Yeah. Cool. Alright, Kim, I'm going to suggest that there are some takeaways. What are you thinking?

Kim

For sure that we need to broaden the question that we're asking students. It's not enough to just say 100, and 70, and 6.

Pam

The expanded notation question.

Kim

Yeah.

Both Pam and Kim

That's not enough.

Kim

No way.

Pam

So, we're also not saying that's evil. It's just not...

Kim

That's needed too. It's just not enough.

Pam

Necessary. Necessary, but not sufficient. Mmhm.

Kim

Yep.

Pam

Yep.

Kim

And so, broaden the question that the place value... Place labeling. Right? I don't know how much you said about place labeling, but...

Pam

Oh, yeah. We didn't really talk about that today too much.

Kim

That labeling of ones, tens, hundreds. is (unclear).

Pam

Is definitely not enough to develop place value.

Kim

No. For sure.

Pam

Definitely not. And so, all too often, we have worksheets out there that just have kids label the places. You give them a number, and you just say, "Label the places." Once kids have done that... That's necessary, but it's not sufficient to develop place value. So, those two things together is what we typically see is the most that's happening out there. You label places, you do the expanded notation, and then you're kind of done.

Kim

Right.

Pam

Those are necessary. Don't do so much on them. Do a little bit on them, and then do more work trying to get place value done.  So...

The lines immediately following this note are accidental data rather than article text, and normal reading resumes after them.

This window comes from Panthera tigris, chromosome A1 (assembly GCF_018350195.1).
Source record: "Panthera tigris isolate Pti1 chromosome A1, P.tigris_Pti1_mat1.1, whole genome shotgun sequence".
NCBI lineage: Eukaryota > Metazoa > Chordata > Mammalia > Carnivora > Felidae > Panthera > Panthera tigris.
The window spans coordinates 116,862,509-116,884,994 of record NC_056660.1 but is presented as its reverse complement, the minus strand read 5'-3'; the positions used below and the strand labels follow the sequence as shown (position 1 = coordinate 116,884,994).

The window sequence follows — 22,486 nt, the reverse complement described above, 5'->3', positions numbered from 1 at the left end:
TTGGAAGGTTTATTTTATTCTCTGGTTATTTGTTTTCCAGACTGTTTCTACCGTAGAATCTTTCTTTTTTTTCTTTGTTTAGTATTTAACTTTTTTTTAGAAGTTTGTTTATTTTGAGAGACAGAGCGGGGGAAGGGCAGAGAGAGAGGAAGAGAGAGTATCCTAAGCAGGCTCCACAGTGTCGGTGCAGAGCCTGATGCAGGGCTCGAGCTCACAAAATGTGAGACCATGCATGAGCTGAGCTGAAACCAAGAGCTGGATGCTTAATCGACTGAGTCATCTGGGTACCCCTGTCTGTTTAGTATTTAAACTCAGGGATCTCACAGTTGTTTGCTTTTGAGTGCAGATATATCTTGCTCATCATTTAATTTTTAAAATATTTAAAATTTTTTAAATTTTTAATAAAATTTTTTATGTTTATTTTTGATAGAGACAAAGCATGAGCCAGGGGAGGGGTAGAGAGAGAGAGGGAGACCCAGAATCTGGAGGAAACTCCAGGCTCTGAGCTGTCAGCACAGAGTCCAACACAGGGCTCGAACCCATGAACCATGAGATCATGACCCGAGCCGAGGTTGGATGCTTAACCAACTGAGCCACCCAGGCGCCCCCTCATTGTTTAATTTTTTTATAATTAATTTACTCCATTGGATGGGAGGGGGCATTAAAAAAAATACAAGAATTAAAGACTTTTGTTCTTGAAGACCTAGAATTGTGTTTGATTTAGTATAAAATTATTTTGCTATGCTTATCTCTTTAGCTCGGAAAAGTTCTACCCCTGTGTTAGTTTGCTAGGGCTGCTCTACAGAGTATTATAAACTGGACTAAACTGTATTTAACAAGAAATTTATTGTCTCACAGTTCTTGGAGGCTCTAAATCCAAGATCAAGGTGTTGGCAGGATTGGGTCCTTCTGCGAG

Kim

Pam

Yeah.

Kim

it's not doing what people think it's doing, right? It's giving them the names of the places, but it's not creating understanding of value. Yeah. And (unclear).

Pam

Well, so how do we do it, Kim?

Kim

Yeah, well, I think... I mean...

Pam

We've told everybody what not to do. What you do?

Kim

Yes. So, we hope everyone all over will take the place value mini workshop to learn more about place value, and how to develop it in your students. Ya'll, this place value workshop is absolutely amazing. So many understandings. So many things that you can turn around in your classroom. It is a small ask timewise. It's super fantastic.

Pam

Ya'll we thought as a team. We sat down, and we said to ourselves, "What is something that we could create in a mini workshop? We know teachers are busy. We know they only have so much time. We know they have only so many funds. What could we give that would be high impact that all teachers will go 'Oh! That! Yes! Yes, we know our kids need...'"

Kim

All the grade levels right? Like, this is not just a "Oh, I teach second grade," place value type of thing. Because it affects everybody.

Pam

Third grade place value. Sixth grade place value. Yeah. This affects so much of what we do is to get kids really reasoning using our place value system. So, we created Teaching Place Value, and it is a mini workshop. It is intended to take two hours about. We would invite you, dive in to our mini workshop called Teaching Place Value, and learn how to de-emphasize the kinds of things that we talked about today and emphasize building that place value in your students. You and they are going to love it. Alright, ya'll, thank you for tuning in and teaching more and more real math. To find out more about the Math is Figure-Out-Able movement, visit mathisfigureoutable.com. Thank you for helping spread the word that Math is Figure-Out-Able!

Kim

Absolutely.